Random Thoughts: David Sedaris; Travel, French Attitudes and Italian Food; Regularity; Life
I’ve been reading “When You Are Engulfed in Flames” by David Sedaris. I love how he makes me laugh out loud.
I wish he was my friend and I could call him up and just listen to his witty little observations of the world and his exaggerated stories of the people he runs into. We could laugh at our crazy selves and at the absurdities of the world around us.
I could use a friend like that these days. Of course it would be expensive to speak to him, all the way from the U.S. I guess I’ll have to make do with my brother Phil. He makes me laugh out loud too, and he’s just on the East Coast. He doesn’t answer his phone much though, so I have to wait for him to call me. I’m waiting Phil! It’s been, like, for-ever.
Apparently, Sedaris lives in Normandy, or did when he wrote the book. I wonder what it’s like to live in Normandy? Are the people serious and depressed because of the history of the place? Are the French serious and depressed in general? Is that why they drink so much wine? What’s it like having a real President?
I hear conflicting stories about the French from people who travel to France.
My brother Joe worked in France a few times and loved the French attitude of “If we don’t get it done today, there is always tomorrow”. I like the lassez-faire attitude also. Don’t sweat it. Life is too short for deadlines. Let’s go get drunk.
My niece just came back from a week in Paris, and reported that the people were very friendly and helpful. I can’t imagine not being a lovely person living in a city with such beautiful pastries and so much art.
But other people claim that the French are haughty, especially to Americans. My response is- who could blame them? I’m sure they are thinking “Anyone who is happy scarfing down a Big Mac and feeding their kids Chicken McNuggets must be an idiot.” I couldn’t argue with that. Especially if they are gobbling that fast food in Europe.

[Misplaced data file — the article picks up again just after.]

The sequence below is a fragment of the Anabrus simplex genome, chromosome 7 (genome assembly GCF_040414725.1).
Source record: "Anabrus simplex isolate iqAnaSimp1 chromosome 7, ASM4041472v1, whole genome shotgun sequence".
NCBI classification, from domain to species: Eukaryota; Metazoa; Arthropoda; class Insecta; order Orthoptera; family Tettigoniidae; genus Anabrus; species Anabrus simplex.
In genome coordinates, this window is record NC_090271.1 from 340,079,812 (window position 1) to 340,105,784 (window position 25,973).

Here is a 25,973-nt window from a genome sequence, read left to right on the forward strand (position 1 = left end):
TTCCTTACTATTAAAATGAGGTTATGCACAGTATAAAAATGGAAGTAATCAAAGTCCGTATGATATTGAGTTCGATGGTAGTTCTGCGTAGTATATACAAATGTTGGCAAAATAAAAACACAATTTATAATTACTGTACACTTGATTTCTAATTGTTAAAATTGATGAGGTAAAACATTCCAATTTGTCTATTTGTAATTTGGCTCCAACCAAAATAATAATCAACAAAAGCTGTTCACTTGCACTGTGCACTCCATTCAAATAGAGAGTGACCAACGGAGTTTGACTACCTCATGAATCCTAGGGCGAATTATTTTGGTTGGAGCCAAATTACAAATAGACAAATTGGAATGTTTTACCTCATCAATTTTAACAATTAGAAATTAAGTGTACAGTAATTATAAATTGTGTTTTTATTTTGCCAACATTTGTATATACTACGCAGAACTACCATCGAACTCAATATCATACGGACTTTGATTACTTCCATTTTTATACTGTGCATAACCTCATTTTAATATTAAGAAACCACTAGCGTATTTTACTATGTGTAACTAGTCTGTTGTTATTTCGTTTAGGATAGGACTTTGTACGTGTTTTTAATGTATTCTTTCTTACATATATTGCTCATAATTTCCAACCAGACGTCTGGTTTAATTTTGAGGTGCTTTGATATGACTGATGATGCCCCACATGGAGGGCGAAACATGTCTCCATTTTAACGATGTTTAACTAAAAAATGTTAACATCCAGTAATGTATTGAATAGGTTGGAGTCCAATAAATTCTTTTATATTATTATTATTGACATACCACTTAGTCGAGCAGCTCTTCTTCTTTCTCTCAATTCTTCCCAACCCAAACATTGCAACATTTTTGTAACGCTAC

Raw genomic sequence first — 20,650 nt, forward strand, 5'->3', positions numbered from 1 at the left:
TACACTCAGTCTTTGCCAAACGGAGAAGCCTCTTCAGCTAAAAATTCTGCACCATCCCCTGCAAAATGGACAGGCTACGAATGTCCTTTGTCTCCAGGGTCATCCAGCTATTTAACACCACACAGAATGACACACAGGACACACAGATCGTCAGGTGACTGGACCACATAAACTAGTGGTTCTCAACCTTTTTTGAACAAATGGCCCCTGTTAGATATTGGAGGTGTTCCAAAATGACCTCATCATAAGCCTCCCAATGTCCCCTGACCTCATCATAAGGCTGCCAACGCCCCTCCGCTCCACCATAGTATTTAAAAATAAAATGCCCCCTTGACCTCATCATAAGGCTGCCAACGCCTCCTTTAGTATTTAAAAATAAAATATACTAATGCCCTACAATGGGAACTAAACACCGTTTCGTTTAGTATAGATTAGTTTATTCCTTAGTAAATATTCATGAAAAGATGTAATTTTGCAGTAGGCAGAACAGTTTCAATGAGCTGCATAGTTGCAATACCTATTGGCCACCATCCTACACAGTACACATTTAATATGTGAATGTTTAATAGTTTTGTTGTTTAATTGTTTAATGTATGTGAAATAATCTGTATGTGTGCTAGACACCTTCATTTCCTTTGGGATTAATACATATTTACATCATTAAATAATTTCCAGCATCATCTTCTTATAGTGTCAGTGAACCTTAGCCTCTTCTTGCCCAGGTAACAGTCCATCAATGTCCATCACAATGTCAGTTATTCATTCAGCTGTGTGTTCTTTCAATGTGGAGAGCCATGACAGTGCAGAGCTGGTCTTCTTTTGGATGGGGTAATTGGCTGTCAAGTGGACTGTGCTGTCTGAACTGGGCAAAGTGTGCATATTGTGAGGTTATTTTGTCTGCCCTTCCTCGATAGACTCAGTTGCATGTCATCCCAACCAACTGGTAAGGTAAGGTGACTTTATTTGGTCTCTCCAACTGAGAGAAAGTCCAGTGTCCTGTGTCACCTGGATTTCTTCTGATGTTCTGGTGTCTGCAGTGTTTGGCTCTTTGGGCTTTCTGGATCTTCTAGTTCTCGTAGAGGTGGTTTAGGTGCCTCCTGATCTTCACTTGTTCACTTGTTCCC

When I was in Italy, I was very happy. Exhausted, constipated, dehydrated, and always looking for a public restroom, but happy.
Every morning I drank a couple of perfect macchiatos and ate one or two sfogliatelle–light and fluffy yet somehow crispy pastries filled with vanilla or chocolate pastry cream. It made the stewed prunes so much more tolerable.
In the afternoons I usually had a gelato or a cannoli, sometimes both! The food was dreamy. It made up for the deprivations of drinkable tap water, free public restrooms, and regularity.
Granted, there were a few mediocre meals, usually grabbed as I was heading out to a sight I wanted to see and ducked into some nondescript side-street shop. I was hugely disappointed a time or two. Italy’s version of fast food convinced me that fast food is an oxymoron. If it’s not good in Italy, then obviously it just sucks overall.
But then there was the winery near Montepulciano that served a chick pea soup drizzled with olive oil that was so unctuous, who knew chick peas could be so delicious? And the wood fired Pizza Margarita in Perugia, recommended by our guide. The thin crust was smoky, and crispy on the bottom, but still had a soft bite beneath the judiciously applied sauce, mozarella and basil, topped with that ubiquitous and perfect drizzle of quality olive oil. And the absolute melt in your mouth roasted pork dinner in Florence or it’s sister Porchetta sandwich I ate standing in the doorway of a trattoria in Pisa, pushed up against tourists and locals huddling together under the awning during a serious cloud burst. One of the best sandwiches I ever ate. And I don’t even like meat that much.
I also noticed there weren’t a lot of obese people in Italy, even though the food portions were not skimpy, and everyone eats well. Perhaps it’s all the walking people tend to do. I certainly ate enough to gain a few pounds. But didn’t. In spite of the irregularity. Am I being too repetitive?
All in all, I think the Italians and the French have the right idea about things. Life is too short to eat bad food. Food is not something to be scarfed. It’s something to be savored.
As is good wine. And incredible art. As is life. Time is not of the essence peeps. Living is.
©2018 by Ilona Elliott